Judaism's immoral teachings
Immorality in Ancient Judaism
Judaism was founded in the Ancient Near East, and the fundamental texts, those of the Tanach, represent the society in which it was founded. While slightly more lenient in some regards than older law codes, such as that of Hammurabi, the Jewish law code called for corporal and often capital punishment for many crimes, both religious and societal. Even the talionic law i.e. "An eye for an eye" is quoted directly in the Torah.
Like other cultures of the Ancient Near East, ancient Jewish culture had a stratified caste system. Slavery was regularly practiced, and laws regarding chattel slavery are recorded in the Torah and further codified in the Talmud. Women were second class citizen and regarded in the laws as if they were property of their parents or husbands. Polygamy was regularly practiced.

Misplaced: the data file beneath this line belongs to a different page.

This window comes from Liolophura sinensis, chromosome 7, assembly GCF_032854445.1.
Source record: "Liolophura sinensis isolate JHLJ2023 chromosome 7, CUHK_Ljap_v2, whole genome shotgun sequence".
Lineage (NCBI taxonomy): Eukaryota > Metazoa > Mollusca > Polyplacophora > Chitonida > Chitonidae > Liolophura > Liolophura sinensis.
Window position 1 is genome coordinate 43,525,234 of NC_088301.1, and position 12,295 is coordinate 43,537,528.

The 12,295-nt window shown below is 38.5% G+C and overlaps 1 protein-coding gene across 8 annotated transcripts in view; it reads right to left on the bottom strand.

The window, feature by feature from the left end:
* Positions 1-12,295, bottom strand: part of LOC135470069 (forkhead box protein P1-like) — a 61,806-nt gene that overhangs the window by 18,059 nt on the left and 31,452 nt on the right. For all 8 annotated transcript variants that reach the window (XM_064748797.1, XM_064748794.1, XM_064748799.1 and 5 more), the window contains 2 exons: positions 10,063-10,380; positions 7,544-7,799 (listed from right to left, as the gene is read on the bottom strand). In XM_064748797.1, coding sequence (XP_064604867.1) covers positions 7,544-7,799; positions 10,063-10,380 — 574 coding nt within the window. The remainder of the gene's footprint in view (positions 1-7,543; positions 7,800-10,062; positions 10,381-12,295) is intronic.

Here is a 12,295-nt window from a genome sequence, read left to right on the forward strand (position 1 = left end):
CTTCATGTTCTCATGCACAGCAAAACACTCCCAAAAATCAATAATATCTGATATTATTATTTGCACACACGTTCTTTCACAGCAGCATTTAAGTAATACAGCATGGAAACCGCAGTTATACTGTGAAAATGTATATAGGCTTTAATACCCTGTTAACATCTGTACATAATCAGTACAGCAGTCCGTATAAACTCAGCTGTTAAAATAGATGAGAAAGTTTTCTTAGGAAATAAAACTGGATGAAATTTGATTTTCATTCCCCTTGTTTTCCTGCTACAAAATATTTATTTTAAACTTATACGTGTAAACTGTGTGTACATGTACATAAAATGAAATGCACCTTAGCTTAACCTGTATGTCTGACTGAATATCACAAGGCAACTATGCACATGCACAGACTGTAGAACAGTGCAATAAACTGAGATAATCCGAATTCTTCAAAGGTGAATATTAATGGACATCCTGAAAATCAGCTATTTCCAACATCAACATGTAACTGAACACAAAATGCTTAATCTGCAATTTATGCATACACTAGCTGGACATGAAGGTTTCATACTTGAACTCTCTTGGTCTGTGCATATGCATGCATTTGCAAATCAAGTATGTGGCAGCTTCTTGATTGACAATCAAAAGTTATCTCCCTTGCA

In the foundational stories of Judaism, the Jewish people under Joshua are encouraged to conquer the land and commit complete and total genocide on it. Even though the historical record indicates that this conquest never actually happened, the commandments requiring completely eliminating other different tribes are troubling.
Immorality in Rabbinic Judaism
With the destruction of the second temple, Judaism transitioned from into the Rabbinic era, which was shaped most profoundly by the books of the Talmud, the Mishnah and Gemara. Judaism's development continued under Roman and Persian influence. Harsh capital punishment laws were reinterpreted by the Rabbis. However, in other areas the Talmudic Rabbis reaffirmed some of the most immoral Jewish laws. Women's status as second class citizens was explicitly confirmed by removing them from public life and preventing them from holding influential positions. Strict prohibitions on homosexuality were maintained. And while Judaism was no longer in any position to commit genocide, the Talmud does reaffirm the validity of those commandments.